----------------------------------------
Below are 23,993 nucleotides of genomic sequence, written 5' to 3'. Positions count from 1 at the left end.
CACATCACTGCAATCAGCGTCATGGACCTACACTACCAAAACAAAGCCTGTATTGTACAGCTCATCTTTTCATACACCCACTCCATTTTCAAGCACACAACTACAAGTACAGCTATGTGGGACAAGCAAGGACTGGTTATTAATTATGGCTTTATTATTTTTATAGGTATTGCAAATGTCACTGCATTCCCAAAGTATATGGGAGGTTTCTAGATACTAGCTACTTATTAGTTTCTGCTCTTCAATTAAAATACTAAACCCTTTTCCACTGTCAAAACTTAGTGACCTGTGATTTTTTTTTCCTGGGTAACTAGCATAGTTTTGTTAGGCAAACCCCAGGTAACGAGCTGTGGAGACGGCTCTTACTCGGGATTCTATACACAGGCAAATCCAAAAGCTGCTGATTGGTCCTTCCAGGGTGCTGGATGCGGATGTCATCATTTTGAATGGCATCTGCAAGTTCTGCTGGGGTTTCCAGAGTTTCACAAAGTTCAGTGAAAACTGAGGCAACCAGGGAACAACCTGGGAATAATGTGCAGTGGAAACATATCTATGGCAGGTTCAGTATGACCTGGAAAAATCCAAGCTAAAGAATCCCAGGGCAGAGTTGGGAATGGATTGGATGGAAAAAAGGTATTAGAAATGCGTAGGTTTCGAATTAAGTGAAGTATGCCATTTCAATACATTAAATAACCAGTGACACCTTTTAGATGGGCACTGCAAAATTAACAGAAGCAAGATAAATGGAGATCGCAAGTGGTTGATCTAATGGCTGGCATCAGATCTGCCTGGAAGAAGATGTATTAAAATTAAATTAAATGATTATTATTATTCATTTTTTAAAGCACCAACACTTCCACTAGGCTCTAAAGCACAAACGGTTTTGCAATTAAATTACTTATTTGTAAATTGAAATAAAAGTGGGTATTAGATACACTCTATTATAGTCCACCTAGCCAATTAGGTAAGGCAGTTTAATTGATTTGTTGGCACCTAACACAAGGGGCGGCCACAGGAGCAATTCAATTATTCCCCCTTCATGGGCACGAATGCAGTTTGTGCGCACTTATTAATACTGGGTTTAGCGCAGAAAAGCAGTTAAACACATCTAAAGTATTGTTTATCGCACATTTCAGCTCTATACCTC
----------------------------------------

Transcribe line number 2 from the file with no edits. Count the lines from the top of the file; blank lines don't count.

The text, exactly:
CACATCACTGCAATCAGCGTCATGGACCTACACTACCAAAACAAAGCCTGTATTGTACAGCTCATCTTTTCATACACCCACTCCATTTTCAAGCACACAACTACAAGTACAGCTATGTGGGACAAGCAAGGACTGGTTATTAATTATGGCTTTATTATTTTTATAGGTATTGCAAATGTCACTGCATTCCCAAAGTATATGGGAGGTTTCTAGATACTAGCTACTTATTAGTTTCTGCTCTTCAATTAAAATACTAAACCCTTTTCCACTGTCAAAACTTAGTGACCTGTGATTTTTTTTTCCTGGGTAACTAGCATAGTTTTGTTAGGCAAACCCCAGGTAACGAGCTGTGGAGACGGCTCTTACTCGGGATTCTATACACAGGCAAATCCAAAAGCTGCTGATTGGTCCTTCCAGGGTGCTGGATGCGGATGTCATCATTTTGAATGGCATCTGCAAGTTCTGCTGGGGTTTCCAGAGTTTCACAAAGTTCAGTGAAAACTGAGGCAACCAGGGAACAACCTGGGAATAATGTGCAGTGGAAACATATCTATGGCAGGTTCAGTATGACCTGGAAAAATCCAAGCTAAAGAATCCCAGGGCAGAGTTGGGAATGGATTGGATGGAAAAAAGGTATTAGAAATGCGTAGGTTTCGAATTAAGTGAAGTATGCCATTTCAATACATTAAATAACCAGTGACACCTTTTAGATGGGCACTGCAAAATTAACAGAAGCAAGATAAATGGAGATCGCAAGTGGTTGATCTAATGGCTGGCATCAGATCTGCCTGGAAGAAGATGTATTAAAATTAAATTAAATGATTATTATTATTCATTTTTTAAAGCACCAACACTTCCACTAGGCTCTAAAGCACAAACGGTTTTGCAATTAAATTACTTATTTGTAAATTGAAATAAAAGTGGGTATTAGATACACTCTATTATAGTCCACCTAGCCAATTAGGTAAGGCAGTTTAATTGATTTGTTGGCACCTAACACAAGGGGCGGCCACAGGAGCAATTCAATTATTCCCCCTTCATGGGCACGAATGCAGTTTGTGCGCACTTATTAATACTGGGTTTAGCGCAGAAAAGCAGTTAAACACATCTAAAGTATTGTTTATCGCACATTTCAGCTCTATACCTC